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Unraveling Open RAN’s Future Amidst Revised Market Predictions

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Market research firm Dell’ Oro Group has, for the first time, revised its predictions for the global Open RAN market share down to triple. The company remarks that it is the first instance they are experiencing a degree of uncertainty around the technology since they started their tracking.

Nevertheless, the projection remains that Open RAN will constitute 15% to 20% of the total global RAN by 2027. It currently holds a “mid-single digit share” of the RAN market, a shift from earlier predictions that placed the figure within the 6% to 10% bracket. The updated analysis has also affected cumulative revenues, indicating a 5% to 10% reduction over the forecast period.

To put it in context, about a year ago, the firm confirmed the growing momentum behind Open RAN. It projected that the radio access technology would account for 15% of the entire RAN market by 2026 and approximately $20 billion within that projected period.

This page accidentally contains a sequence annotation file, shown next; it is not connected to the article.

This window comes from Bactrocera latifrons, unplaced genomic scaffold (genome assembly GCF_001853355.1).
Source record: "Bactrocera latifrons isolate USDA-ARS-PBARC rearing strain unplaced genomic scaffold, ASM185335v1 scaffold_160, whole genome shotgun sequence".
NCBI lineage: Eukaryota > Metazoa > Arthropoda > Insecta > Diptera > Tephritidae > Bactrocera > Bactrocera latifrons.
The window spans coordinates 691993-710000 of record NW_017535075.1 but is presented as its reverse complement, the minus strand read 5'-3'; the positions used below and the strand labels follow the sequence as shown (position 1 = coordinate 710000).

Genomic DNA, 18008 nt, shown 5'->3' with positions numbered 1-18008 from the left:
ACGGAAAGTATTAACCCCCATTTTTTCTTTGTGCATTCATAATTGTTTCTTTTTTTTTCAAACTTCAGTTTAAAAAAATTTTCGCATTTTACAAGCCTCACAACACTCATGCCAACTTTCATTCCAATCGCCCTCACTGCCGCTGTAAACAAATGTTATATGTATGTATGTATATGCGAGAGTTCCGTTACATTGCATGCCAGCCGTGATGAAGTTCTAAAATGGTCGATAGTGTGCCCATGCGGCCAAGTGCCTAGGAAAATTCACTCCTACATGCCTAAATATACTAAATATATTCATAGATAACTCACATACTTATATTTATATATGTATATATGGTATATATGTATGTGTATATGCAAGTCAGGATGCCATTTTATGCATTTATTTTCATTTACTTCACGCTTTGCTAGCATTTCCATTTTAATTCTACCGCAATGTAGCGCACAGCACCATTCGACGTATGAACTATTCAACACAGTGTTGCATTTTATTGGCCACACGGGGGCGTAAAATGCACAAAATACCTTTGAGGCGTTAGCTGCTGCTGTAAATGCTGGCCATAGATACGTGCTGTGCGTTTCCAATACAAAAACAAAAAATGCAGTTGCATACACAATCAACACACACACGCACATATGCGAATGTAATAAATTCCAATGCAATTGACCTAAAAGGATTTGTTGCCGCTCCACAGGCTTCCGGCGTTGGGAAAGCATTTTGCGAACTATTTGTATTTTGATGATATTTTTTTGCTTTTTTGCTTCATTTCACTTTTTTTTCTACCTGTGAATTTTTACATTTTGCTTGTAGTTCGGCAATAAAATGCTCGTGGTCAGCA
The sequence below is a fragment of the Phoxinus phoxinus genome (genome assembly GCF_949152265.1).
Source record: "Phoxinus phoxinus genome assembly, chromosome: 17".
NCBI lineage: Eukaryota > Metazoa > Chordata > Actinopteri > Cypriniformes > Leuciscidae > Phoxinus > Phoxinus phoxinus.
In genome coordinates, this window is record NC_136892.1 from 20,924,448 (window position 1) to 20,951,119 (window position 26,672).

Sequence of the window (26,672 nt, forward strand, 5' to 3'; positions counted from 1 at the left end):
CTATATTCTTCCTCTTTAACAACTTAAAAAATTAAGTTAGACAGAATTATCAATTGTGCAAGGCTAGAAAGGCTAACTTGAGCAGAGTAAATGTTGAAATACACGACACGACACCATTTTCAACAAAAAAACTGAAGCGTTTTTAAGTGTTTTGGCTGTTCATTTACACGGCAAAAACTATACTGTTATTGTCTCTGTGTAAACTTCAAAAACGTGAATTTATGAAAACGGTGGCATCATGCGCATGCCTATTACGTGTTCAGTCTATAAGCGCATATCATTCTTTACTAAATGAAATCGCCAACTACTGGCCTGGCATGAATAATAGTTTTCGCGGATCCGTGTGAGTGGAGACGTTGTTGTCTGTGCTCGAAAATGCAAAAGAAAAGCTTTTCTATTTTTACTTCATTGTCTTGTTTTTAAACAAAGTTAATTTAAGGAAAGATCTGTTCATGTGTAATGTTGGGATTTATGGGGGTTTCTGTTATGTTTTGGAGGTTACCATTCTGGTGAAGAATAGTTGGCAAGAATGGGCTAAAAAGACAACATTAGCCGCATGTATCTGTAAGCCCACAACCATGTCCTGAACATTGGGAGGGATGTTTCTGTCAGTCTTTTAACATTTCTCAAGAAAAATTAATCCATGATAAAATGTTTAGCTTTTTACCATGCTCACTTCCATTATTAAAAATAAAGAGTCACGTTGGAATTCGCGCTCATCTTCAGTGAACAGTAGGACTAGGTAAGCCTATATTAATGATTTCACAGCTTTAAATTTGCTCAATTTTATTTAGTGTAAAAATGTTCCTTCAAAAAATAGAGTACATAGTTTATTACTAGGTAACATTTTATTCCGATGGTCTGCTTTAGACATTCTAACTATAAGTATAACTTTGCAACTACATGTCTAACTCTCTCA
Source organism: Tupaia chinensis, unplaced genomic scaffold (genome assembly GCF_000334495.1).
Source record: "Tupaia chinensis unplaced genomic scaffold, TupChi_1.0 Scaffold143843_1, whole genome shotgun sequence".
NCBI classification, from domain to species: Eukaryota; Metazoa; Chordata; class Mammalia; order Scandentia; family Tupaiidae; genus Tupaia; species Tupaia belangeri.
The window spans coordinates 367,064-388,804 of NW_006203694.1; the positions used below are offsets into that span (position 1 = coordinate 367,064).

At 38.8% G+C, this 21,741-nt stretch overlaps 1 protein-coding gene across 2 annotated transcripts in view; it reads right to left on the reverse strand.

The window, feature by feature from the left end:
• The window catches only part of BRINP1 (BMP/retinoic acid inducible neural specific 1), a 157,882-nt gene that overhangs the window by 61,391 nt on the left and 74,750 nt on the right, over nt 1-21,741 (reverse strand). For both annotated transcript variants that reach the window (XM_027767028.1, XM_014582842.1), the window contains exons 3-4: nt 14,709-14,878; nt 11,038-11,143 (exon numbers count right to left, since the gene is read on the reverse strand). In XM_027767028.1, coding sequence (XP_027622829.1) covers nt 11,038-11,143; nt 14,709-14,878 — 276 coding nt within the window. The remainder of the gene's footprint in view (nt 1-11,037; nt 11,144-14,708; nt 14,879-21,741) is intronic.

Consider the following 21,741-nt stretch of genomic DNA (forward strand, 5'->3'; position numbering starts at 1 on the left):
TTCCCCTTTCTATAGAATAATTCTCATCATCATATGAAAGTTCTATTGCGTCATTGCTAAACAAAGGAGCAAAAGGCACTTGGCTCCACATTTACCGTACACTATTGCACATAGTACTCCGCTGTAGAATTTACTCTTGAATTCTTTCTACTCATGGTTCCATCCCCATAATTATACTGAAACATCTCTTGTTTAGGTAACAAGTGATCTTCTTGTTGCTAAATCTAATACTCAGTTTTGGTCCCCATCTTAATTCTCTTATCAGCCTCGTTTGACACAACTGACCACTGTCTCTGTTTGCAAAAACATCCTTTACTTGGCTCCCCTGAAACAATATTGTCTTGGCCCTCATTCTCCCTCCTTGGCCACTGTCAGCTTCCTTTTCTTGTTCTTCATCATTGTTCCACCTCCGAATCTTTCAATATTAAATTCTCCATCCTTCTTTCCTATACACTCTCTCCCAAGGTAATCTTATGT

“Even considering this revision, it’s more a short-term adjustment rather than a shift in the long-term growth trend”, said Stefan Pongratz, Vice President and Analyst at the Dell’ Oro Group. Pongratz affirmed understanding that transformations in the RAN market will not be seamlessly executed. “Despite facing many yet-to-be-resolved challenges, our long-term stance remains. We are confident Open RAN is here to stay, and incumbent suppliers’ increasing support strengthens this position.”

In Europe, operators have shown more enthusiasm for Open RAN. However, their deployment approaches have been cautiously progressive and centered on traditional RAN when it came to 5G buildouts. Dell’ Oro Group anticipates further delays in the region. Still, analysts envisage the European Open RAN market exceeding $1 billion by 2027 and playing a leading role.

Previous forecasts by Dell’ Oro Group leaned towards bullish, and early adopter exceptions have failed to make an impressive industry impact so far. This scenario has led many Open RAN providers to explore brownfield operations as an alternative. However, evidence of significant product swaps remains scanty and there is little indication of any accelerated progress poised to enhance Open RAN maturity among brownfield operators.

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